There is a lot more information about the history of Heian Japan, how the Fujiwaras took power, and how romantic relations were conducted back then. Furthermore, the book offers the key to the fatalistic turn of mind of the aristocracy, drawn upon heavily in the Heian literature. After the introduction, we start the book proper. It was first published in 1964, and reads like it was first published in some mythical 1954 when White People other than Ivan Morris, of course thought The Nips were all Emperor crazed psychopaths just waiting to Kamikaze down from the skies. But one of the important things to keep in mind is that, this book is the interpretation of the Heian period as gleaned by Morris from surviving literature and other cultural paraphernalia.
It starts with an argument about how creative and sophisticated Heian high culture was, not a copy of something else. Perhaps that was an intentional style. Offering readers detailed portrayals of the daily lives of courtiers, the cult of beauty they espoused, and the intricate relations between the men and women of the age, The World of the Shining Prince has been a cornerstone text on ancient Japan for half a century. There is no talk of treacherous plans or assassinations in court crevices, but the ruthless politics behind the facade of etiquette and decorum makes the reader aware of the controlling force that runs the imperial court. That, and I'm really just a huge fan. He received a doctorate at the School of Oriental and African Studies in London.
Here is an excellent example of Morris paraphrasing the aspect of otherworldly salvation to be found in the practice of Buddhism. The other element that should be taken into consideration during the Heian Period is the position of women in the society. Women can have freedom only if they can keep up with the challenges freedom entails. Yes it is slow paced, but that's what allows things to sink in better. Morris quotes portions of her diary in which she noted her use of her wits to escape the attention of a powerful courtier and argues for her greater serious over her more gossipy contemporary, Sei Shonagon. This book also reminded me that there are other contemporary works, namely The Pillow Book and Essays in Idleness.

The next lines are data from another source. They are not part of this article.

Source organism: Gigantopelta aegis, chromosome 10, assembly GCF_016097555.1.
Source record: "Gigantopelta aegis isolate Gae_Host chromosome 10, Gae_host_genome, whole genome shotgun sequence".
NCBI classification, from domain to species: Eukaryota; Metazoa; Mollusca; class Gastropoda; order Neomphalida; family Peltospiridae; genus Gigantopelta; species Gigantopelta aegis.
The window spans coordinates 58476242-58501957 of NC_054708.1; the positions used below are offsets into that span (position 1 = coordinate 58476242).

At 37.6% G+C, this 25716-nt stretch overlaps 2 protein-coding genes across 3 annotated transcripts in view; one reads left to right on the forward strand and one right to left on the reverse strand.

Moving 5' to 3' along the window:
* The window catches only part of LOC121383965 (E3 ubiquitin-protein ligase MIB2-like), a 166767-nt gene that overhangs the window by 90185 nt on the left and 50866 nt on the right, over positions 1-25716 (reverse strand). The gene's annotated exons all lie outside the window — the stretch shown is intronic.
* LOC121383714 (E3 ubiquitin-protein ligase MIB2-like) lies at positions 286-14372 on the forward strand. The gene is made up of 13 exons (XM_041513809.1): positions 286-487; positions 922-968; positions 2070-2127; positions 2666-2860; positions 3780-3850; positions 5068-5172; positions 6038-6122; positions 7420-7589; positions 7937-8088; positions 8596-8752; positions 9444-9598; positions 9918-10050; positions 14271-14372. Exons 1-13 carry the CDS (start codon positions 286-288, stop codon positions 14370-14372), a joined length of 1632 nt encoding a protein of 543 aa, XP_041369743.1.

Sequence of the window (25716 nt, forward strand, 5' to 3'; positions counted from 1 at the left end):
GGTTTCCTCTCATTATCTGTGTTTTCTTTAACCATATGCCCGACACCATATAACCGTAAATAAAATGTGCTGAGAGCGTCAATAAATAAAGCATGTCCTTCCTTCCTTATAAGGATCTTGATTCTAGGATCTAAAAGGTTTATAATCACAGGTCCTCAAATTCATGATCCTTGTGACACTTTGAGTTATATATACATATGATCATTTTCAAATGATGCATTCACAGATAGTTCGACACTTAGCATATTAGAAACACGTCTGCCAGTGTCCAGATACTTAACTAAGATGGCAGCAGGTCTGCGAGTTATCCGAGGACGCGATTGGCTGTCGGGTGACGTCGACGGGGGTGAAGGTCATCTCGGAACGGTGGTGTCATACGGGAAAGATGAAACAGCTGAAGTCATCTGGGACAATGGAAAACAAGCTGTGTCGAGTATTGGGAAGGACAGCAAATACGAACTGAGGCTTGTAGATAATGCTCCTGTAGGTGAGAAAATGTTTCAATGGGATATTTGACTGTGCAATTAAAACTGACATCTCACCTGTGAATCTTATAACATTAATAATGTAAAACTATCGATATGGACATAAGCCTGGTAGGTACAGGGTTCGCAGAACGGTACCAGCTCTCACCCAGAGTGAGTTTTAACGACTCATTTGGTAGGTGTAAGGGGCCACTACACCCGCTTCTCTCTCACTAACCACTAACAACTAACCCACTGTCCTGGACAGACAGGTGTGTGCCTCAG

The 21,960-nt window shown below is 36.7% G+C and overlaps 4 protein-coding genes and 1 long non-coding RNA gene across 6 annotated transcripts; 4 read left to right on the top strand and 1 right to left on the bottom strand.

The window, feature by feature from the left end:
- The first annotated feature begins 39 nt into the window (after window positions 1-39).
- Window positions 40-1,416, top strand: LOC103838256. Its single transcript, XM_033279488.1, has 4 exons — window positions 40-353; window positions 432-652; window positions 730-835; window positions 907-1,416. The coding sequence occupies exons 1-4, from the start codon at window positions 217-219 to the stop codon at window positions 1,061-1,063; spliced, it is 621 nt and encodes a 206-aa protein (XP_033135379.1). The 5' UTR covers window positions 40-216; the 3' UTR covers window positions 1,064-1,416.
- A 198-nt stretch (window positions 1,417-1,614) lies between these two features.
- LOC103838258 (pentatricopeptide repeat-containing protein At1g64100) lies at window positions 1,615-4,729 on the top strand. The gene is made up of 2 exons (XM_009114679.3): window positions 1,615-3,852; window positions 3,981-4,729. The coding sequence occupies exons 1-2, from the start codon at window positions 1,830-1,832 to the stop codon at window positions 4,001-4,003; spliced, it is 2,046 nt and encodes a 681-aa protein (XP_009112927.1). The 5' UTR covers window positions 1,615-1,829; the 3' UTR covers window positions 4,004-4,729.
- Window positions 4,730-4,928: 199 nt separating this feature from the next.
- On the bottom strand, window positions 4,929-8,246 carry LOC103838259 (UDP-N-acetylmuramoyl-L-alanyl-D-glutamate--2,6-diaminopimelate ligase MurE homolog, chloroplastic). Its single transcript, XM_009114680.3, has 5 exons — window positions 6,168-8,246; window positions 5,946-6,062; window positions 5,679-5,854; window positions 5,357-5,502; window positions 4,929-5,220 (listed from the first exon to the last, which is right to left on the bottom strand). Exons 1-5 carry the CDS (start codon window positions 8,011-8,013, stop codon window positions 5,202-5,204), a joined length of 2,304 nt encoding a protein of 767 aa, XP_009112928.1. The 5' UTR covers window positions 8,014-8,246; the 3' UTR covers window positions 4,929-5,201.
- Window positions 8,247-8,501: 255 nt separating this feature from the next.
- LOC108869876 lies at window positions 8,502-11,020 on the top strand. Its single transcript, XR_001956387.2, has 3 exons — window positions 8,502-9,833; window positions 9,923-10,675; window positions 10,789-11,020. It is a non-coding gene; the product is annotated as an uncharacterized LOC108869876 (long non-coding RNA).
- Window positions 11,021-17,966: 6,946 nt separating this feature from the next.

Indeed, in the political sense, the period is known for the height of control of the noble families. The fossilized, impotent capitol police and bureaucracy were increasingly unable to keep order and, while a separate warrior class had yet to develop, provincial military and manorial families were developing into a 'second aristocracy'. The book won awards and sold well, and after reading it, I can say it's all well deserved. It was a brilliant climax. He is largely successful in this endeavor, and his book contains a wealth of fascinating detail that is rarely dry or boring.
There is the overzealous foodie, who, so enamored with asian cuisine, will immerse themselves deeply in the culture just for a chance to eat more exot Like many other cultural stereotypes, I associate so many negative characteristics with the Gaijin. The Heian Period of 10th century Japan, which was far removed from the shared trends observed across histories, did pass on the one thing it upheld above everything else. By making them Japanese, they managed to develop a unique culture of their own. All thanks to this book. Before then, however, it provides the court life it was set in -- mining both it and the contemporary Pillow Book, also by a court lady, for information.